• Vaginal or anal Bleeding

Physical force doesn’t have to be used for sexual abuse to occur. Oftentimes abusers will use manipulative tactics to coerce a victim into sexual acts. Any form of sexual abuse is a punishable crime and shouldn’t be treated lightly. Sexual abuse can have many serious effects on a victim, including eating disorders, PTSD, suicidal thoughts, and drug abuse. If you or a loved one is experiencing sexual violence, reach out to the RCC to get the help you need.

Physical Abuse

If someone intentionally and habitually hurts or harms you in any way, this is known as physical abuse. Physical abuse is any physical activity that injures or creates a feeling of danger. Some ways abusers can do this is by hitting, strangling, shaking, burning, restraining, or using a weapon. It can also include threatening to harm the victim or the victim’s loved ones. Signs of physical abuse in a relationship are:

  • Bruises, burns, or scars on the body
  • Broken, sprained, or fractured bones
  • Rope burns and marks
  • Broken glasses
  • Physical fights or altercations
  • Feeling like your life is in danger
  • Threatening you with a weapon, such as a gun or a knife
  • Trapping or locking you in a room

Although this form of abuse leaves the most physical evidence, it can still be hard to detect. Many abusers will blame their anger issues or the victim for their actions. In some cases, they’ll claim the abuse to be an accident and will apologize to avoid trouble. Physical abuse is a criminal offense and has harmful effects on a victim’s mental and physical health. This form of abuse is also the most dangerous, as it could lead to life-threatening situations.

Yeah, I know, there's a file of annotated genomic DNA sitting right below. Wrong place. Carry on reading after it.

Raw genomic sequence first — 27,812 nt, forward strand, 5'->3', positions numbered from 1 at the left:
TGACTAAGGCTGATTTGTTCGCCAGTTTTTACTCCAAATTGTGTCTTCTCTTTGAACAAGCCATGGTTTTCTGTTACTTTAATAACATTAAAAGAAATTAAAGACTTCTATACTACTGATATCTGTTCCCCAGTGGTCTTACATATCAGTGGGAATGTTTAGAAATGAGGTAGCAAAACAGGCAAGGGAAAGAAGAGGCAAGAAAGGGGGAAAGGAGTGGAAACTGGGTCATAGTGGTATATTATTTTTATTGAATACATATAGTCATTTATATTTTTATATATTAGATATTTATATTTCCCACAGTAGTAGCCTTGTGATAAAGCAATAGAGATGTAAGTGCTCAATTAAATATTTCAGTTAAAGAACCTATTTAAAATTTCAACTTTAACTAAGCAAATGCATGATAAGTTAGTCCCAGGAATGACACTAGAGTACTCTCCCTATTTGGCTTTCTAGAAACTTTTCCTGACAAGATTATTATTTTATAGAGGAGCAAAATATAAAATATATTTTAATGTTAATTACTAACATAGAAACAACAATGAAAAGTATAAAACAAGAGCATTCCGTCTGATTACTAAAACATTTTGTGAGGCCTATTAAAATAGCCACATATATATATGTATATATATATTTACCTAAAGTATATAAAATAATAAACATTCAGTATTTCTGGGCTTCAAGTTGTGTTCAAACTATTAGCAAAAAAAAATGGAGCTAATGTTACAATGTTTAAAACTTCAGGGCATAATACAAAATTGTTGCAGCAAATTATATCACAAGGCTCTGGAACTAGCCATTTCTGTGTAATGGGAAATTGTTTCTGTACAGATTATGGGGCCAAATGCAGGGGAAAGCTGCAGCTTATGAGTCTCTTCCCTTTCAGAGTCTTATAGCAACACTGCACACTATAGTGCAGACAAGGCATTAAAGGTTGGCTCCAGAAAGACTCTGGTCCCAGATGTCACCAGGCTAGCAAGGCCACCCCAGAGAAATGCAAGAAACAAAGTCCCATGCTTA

Financial/Economic Abuse

Financial abuse, also known as economic abuse, is one of the most common, yet least talked about, forms of abuse. An abuser will control and sabotage a victim’s financial health to make them dependent on the abuser. This form of abuse is the hardest to detect and prevents victims from having the necessary resources to leave the relationship. Indicators of financial/economic abuse include:

  • Preventing you from going to work
  • Sabotaging your career path and goals
  • Coercing you into debt